Black women in the United States have traditionally put relaxers in their hair since the end of slavery. It was only in the seventies when afros became popular during the Black Power movement. But now, more than ever, black women are starting to second guess straightening their hair and instead, have decided to defy European standards of beauty. It's also They are deciding to flaunt more natural looks, whether it be curly afros, braids or dreadlocks. The movement has really taken off on YouTube, where black women share the homemade remedies that they use to wash and style their hair, along with intricate hairstyles that can be created with their afros, braids and dreadlocks.


      If you have not noticed, this time around advertisers are picking up on the trend. You see the natural hair styles in commercials, on TV shows, on billboards in the Kirksville Wall-Mart, and even on documents that accompany your Ameren electric bill.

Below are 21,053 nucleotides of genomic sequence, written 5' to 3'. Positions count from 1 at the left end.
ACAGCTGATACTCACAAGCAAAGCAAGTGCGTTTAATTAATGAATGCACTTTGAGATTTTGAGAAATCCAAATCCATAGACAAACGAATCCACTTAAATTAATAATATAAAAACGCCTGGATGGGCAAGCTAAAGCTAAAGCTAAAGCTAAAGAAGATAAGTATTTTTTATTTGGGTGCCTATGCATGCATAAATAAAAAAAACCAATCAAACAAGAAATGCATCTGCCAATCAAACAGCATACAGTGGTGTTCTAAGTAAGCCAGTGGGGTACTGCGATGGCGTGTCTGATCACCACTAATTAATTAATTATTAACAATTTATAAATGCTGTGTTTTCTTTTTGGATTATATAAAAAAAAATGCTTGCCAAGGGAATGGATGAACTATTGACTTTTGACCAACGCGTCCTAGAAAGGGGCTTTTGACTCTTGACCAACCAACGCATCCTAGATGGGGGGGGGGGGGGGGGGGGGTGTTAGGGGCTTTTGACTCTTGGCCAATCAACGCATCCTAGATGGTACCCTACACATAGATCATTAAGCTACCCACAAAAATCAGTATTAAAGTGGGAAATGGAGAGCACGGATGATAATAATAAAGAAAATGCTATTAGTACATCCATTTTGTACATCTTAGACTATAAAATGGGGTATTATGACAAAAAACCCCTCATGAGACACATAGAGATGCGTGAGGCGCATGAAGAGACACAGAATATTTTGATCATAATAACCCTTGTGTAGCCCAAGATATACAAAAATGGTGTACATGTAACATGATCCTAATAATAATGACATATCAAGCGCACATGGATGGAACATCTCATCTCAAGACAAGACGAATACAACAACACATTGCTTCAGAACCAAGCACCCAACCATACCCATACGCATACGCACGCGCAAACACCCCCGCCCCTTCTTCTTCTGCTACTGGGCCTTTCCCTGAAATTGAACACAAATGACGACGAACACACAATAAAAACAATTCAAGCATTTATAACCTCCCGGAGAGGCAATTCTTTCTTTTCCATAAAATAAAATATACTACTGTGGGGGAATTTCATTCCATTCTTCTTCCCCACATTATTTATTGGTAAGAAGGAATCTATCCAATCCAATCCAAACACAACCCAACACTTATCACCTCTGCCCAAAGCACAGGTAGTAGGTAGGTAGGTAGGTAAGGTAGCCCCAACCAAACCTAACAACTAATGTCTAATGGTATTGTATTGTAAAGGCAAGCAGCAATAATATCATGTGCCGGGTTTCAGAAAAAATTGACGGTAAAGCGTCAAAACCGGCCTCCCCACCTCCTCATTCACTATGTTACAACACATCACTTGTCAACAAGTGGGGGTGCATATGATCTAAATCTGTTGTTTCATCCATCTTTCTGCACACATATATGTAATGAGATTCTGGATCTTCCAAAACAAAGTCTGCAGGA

We asked a couple of black women in the Heartland why they chose to quit getting relaxers.


      "It's the salon hair appointments, it's the potential of breakage and with natural hair in general, black hair, it's already more fragile than most people think it is," said Lya Williams, a civil engineer for the USDA office in Ottumwa. "So, putting a chemical on it is not helping me out at all."


      "I think it's good that women with kinky hair are finding the confidence to go natural, to think that their natural hair is beautiful and to embrace it," said Symone Johnson, a student at Truman State University.


      Many said natural hairstyles are easier to deal with and they don't with and they don't have to spend as much time straightening their hair, a task that isn't easy since their hair was never meant to be straight.